For example, “to laugh” is a weak verb in English. You say “he laughs” and “I laughed.” See how the stem of the verb doesn’t change? In German, lachen (to laugh) is also a weak verb.
Meanwhile, “begin” is a strong verb in English. You don’t say “he beginned,” you say “he began.” The German equivalent, beginnen, is also a strong verb.
Don’t Forget Mixed German Verbs!
Before we get ahead of ourselves, we should take a moment to notice that there is, in fact, a third category of verbs. You might think strong and weak leave no middle ground, but there are also mixed verbs, which have qualities of both strong and weak verbs. In other words, these verbs enjoy the convenience of those regular, weak verb endings but they also have verb stem changes. Check out this example:
Haben (to have): ich habe gehabt (I have had), er hatte (he had)
In this case, we have a verb that follows weak verb ending rules, but we can also see a verb stem change in the simple past tense (hab becomes hat).
Resources to Master German Verb Types
Memorization relies heavily on repetition and not just spending a long time focusing on something once. Fortunately, for those of us who carry smartphones, there are tons of good apps for memorizing sets of information.
You can use your standard notepad app to keep lists of tricky German verbs, and check it while you’re waiting in line at the market or standing at a bus stop. You can also take advantage of flashcard apps like Quizlet, which have many lists available to help memorize German verb sets. If you can’t find the ideal list you’re looking for, you can always make your own, too.
To get exposure to new German verbs in an authentic environment, check out FluentU. On FluentU, you’ll be able to watch real-world German videos, like movie trailers, music videos, news clips and more, that’ve been supercharged with language learning tools. Each video comes with interactive captions you can use to get the definition of any word you don’t recognize.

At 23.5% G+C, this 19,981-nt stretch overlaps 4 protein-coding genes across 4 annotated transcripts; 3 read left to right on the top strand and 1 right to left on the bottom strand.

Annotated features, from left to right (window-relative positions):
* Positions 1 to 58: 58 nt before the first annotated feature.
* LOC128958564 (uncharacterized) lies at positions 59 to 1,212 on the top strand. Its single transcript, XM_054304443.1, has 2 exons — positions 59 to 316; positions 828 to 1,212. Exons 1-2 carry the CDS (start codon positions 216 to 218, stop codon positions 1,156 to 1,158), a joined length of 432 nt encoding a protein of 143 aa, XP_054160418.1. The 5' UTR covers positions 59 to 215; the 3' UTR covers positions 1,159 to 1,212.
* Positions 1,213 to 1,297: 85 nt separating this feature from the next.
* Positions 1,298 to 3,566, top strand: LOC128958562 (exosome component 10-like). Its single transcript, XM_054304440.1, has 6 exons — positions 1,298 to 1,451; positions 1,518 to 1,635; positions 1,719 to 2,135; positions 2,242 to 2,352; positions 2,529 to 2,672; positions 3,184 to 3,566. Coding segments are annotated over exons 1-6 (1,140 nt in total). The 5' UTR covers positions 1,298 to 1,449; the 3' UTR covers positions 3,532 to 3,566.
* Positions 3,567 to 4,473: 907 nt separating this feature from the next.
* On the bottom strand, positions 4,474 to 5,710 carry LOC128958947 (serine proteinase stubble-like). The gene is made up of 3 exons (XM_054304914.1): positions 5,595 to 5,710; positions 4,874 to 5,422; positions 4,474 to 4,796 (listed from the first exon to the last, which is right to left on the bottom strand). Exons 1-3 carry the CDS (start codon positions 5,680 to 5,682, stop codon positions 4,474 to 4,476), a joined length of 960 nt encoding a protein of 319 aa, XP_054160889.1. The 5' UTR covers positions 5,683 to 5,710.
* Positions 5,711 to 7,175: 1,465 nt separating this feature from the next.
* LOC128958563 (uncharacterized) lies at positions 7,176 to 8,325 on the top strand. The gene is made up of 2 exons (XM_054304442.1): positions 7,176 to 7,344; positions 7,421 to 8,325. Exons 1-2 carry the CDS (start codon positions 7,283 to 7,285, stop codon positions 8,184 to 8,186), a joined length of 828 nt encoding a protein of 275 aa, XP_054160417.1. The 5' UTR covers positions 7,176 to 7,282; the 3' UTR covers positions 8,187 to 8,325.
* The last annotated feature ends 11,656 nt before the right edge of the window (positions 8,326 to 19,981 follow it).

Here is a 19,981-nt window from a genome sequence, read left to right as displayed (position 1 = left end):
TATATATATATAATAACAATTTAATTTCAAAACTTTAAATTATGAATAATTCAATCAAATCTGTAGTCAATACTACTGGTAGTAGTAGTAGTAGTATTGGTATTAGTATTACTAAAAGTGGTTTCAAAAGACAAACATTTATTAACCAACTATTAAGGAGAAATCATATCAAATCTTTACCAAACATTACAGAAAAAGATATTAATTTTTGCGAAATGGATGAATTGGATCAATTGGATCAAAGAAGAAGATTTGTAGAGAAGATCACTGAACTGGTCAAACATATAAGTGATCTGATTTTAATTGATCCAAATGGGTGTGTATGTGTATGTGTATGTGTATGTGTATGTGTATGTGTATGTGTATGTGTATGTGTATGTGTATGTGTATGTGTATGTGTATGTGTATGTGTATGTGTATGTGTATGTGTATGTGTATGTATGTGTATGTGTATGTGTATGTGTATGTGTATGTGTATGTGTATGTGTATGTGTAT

40 Essential Strong Verbs for Flexing Those German Muscles
Here’s the good news: most German verbs are weak verbs. That means you can rely on your systematic conjugations for most verb usage. To help you start your journey toward memorizing German strong verbs, we’ve compiled a list of 40 commonly used strong verbs for your learning enjoyment.
The verbs below are also provided with their respective past participle and third person imperfect forms.
Beginnen (to begin)
Bieten (to offer)
Bleiben (to stay)
Bringen (to bring)
Denken (to think)
Dürfen (to be allowed)
Essen (to eat)
Fahren (to drive)
Finden (to find)
Geben (to give)
Gehen (to go)
Helfen (to help)
Kennen (to be familiar with)
Kommen (to come)
Können (to be able/can)
Lassen (to allow)
Laufen (to walk)
Mögen (to like)
Müssen (to have to/must)
Nehmen (to take)
Schlafen (to sleep)
Schwimmen (to swim)
Sehen (to see)
Sein (to be)
Singen (to sing)
Sprechen (to speak)
Stehen (to stand)
Sterben (to die)
Tragen (to carry)
Trinken (to drink)
Tun (to do)
Vergessen (to forget)
Wachsen (to grow)
Waschen (to wash)
Wenden (to turn)
Werfen (to throw)
Wissen (to know)
Wollen (to want)
Ziehen (to pull)
Verb types can sometimes seem like some abstract piece of unnecessary information. And if you really prefer to memorize everything and you don’t like relying on systematic shortcuts, that might just be the case for you. However, for those of us who like to make our lives easier by grouping things together when we can, learning which verbs are weak and which are strong is a great first step toward increasing German vocabulary. Without too much trouble, you’ll find that you already know how to use many verbs if they’re conjugated regularly, and you’ll have more time to focus on those cases that need special attention because of irregularities in how those verbs are conjugated.